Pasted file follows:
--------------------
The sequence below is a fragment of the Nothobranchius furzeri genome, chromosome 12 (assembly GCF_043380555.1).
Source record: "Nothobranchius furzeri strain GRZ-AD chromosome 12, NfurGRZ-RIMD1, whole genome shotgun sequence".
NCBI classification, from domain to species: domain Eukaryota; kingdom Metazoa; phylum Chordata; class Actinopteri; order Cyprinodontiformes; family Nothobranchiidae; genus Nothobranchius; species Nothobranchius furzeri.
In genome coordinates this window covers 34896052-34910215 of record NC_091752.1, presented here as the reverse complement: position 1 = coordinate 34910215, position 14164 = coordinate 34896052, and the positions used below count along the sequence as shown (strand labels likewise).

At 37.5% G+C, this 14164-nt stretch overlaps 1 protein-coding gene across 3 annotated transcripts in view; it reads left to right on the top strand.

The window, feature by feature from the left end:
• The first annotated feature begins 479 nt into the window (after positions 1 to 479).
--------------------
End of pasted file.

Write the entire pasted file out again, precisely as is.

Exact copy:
The sequence below is a fragment of the Nothobranchius furzeri genome, chromosome 12 (assembly GCF_043380555.1).
Source record: "Nothobranchius furzeri strain GRZ-AD chromosome 12, NfurGRZ-RIMD1, whole genome shotgun sequence".
NCBI classification, from domain to species: domain Eukaryota; kingdom Metazoa; phylum Chordata; class Actinopteri; order Cyprinodontiformes; family Nothobranchiidae; genus Nothobranchius; species Nothobranchius furzeri.
In genome coordinates this window covers 34896052-34910215 of record NC_091752.1, presented here as the reverse complement: position 1 = coordinate 34910215, position 14164 = coordinate 34896052, and the positions used below count along the sequence as shown (strand labels likewise).

At 37.5% G+C, this 14164-nt stretch overlaps 1 protein-coding gene across 3 annotated transcripts in view; it reads left to right on the top strand.

The window, feature by feature from the left end:
• The first annotated feature begins 479 nt into the window (after positions 1 to 479).